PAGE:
Kerala flood relief

To discuss about contributions the local fablabs in the state and global network can do for the rehabilitation process after the devastating floods in the state of kerala, India.

1. Make a quick inventory of the current situation
If you want to organize a quick survey of the current situation, eg in the 22 Kerala Fab Labs and their environment, Google Forms can save you a lot of work.

As a reminder:

  1. Create the survey with Google Forms; include asking for the contact details of the person filling in the form; only disadvantage of Google Forms: it results in a terribly long hyperlink, therefore:
  2. Create a short. more userfriendly link to the survey with; if you have a free account you even can choose your own words after
  3. Distribute your userfriendly link to intended audience, eg the Kerala fab labs;
  4. The labs can fill in the form online. If that is not possible you can collect the info in whatever alternative way and fill their online forms yourself.
  5. Google transfers the responses to your survey automatically to a Google (spread)sheet.
  6. If appropriate, make that spreadsheet online available to your audience (read-only); via a seoparate (userfriendly) link.

2. Log important events and data by time and geo-location

If you want to collect data that is time and location dependent, consider Ushahidi; it has been developed for that purpose.

Ushahidi takes as input life reports from the public, has some filtering and undoubling options and produces an interactive map of the area with the actual data as a web page. Visitors can play it back to see the developments over time.

Ushahidi is open source software from a social enterprise with the same name; they also offer hosting with various plans, starting from free. See:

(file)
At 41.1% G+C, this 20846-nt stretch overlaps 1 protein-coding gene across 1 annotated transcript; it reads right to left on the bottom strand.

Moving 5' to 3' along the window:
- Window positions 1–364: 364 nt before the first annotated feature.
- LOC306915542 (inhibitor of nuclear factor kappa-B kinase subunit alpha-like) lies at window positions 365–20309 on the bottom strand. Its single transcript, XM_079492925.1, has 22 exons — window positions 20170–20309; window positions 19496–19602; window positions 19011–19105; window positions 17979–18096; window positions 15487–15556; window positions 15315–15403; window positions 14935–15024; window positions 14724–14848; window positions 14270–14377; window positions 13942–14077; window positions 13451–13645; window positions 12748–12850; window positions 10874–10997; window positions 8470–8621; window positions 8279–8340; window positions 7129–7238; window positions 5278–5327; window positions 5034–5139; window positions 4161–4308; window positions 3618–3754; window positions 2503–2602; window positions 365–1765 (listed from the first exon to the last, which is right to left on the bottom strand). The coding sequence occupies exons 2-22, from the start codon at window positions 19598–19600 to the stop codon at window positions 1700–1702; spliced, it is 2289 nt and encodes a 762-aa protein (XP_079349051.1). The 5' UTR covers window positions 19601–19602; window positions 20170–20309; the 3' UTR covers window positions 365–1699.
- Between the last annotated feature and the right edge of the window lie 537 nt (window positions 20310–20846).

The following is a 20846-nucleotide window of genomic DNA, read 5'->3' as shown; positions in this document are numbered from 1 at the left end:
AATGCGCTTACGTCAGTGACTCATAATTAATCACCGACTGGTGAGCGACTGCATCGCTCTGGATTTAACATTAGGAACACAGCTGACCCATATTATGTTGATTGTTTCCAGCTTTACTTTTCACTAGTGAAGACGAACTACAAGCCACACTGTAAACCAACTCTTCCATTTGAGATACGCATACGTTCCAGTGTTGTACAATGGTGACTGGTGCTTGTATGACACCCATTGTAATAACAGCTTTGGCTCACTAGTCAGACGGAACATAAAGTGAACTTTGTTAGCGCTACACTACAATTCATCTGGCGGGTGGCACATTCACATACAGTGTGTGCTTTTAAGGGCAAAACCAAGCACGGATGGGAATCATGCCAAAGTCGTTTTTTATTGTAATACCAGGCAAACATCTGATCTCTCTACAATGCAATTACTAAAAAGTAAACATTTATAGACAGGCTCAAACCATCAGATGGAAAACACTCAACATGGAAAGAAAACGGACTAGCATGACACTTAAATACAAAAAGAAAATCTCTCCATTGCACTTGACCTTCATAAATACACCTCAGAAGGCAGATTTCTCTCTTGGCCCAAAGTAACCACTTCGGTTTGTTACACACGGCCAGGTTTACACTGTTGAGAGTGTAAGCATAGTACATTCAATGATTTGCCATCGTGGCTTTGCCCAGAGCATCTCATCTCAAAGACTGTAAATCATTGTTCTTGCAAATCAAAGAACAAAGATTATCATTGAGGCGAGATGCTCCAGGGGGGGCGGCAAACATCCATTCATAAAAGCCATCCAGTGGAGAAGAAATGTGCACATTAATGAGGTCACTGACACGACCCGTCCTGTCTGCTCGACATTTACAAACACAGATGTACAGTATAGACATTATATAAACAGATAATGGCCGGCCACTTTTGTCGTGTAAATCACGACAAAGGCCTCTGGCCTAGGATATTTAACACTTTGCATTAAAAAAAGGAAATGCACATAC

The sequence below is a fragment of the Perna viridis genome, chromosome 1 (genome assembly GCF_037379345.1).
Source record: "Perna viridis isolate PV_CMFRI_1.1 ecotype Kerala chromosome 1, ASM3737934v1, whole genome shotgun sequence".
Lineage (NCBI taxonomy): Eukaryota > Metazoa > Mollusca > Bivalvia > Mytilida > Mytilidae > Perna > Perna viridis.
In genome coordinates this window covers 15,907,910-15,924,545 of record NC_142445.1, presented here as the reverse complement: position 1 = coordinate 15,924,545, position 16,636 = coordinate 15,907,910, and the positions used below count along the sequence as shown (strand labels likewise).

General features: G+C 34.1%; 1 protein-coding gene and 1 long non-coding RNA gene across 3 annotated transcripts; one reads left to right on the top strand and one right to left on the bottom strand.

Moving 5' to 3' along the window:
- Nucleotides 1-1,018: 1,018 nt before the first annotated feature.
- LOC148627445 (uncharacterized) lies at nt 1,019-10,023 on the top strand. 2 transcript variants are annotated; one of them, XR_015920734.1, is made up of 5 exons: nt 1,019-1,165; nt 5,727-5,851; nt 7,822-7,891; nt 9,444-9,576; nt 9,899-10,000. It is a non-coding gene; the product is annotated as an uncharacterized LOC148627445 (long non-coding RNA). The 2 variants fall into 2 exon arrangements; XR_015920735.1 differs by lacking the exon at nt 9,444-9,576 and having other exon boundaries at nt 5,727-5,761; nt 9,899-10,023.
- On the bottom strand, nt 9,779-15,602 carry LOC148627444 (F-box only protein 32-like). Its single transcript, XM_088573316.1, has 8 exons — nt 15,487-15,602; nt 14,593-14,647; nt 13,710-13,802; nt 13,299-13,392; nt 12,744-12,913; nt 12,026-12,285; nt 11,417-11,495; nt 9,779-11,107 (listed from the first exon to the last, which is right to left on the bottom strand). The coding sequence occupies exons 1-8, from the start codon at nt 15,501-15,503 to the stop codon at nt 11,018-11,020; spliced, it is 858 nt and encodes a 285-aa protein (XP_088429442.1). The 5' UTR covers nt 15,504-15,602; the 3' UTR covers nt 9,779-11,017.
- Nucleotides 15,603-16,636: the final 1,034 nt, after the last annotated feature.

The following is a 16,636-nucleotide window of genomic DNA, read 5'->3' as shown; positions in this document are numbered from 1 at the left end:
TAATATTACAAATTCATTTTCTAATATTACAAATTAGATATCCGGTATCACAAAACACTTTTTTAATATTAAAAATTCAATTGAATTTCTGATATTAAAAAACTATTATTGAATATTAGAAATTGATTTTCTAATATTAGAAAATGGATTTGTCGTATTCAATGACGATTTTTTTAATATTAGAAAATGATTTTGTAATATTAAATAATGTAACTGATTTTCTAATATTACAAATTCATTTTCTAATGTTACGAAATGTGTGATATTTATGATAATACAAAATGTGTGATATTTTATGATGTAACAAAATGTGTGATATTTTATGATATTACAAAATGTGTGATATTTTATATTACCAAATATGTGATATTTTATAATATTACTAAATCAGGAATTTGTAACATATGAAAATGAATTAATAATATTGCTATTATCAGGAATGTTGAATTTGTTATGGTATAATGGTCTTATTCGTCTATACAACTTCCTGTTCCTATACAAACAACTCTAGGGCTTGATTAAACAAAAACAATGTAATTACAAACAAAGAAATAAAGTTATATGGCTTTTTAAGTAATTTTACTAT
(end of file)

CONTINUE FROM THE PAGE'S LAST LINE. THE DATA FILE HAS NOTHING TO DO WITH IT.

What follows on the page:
3. Acquire a quick insight into humanitarian organization practices

Check the 400 pages well structured Sphere handbook for a quick insight into the method of regular emergency assistance in the event of disasters, so that you can respond optimally as a fablab. You can quickly focus on the topics that are most relevant in your situation.

The Sphere handbook deals with humanitarian charter, protection principles, core standards and minimum standards in:

  • Water Supply
  • Sanitation
  • Hygiene Promotion
  • Food Security and Nutrition
  • Shelter
  • Settlement
  • Non-Food Items
  • Health Action

The handbook is available in many languages. Also training packages are available based on the handbook.

You can download “The Sphere Handbook: Humanitarian Charter and Minimum Standards in Humanitarian Response” from their website.


5. Use local expertise and resources

The India Department of Science and Technology (DST), i.e. its Science for Equity, Empowerment and Development Division (SEED) started the scheme Technological Advancement for Rural Areas (Tara).

“This scheme under SEED programmes is essentially to provide long term core support to Science based Voluntary Organizations/field institutions to promote and nurture them as “S&T Incubators” / “Active Field Laboratories” in rural and other disadvantaged areas to work and provide technological solutions and effective delivery of technologies for livelihood generation & societal benefits.”

The website of the TARA scheme contains the descriptions of many solutions in the fields of:

  • Housing,
  • Machinery and tools,
  • Energy, lighting and fuel,
  • Agriculture and animal husbandry,
  • Food processing,
  • Leather and anmal product,
  • ICT based technologies,
  • Water and sanitation,
  • Health.

Earlier versions of a number of solutions can be found as educational projects on the website “Learning while Doing”, an initiative of Vigyan Ashram (and Fab Lab). Project descriptions are in English or Hindi. Categories used are:

  • Agriculture,
  • Energy,
  • Engineering,
  • Food Processing,
  • Infrastructure Development,
  • Waste Management,
  • Manufacturing Processes.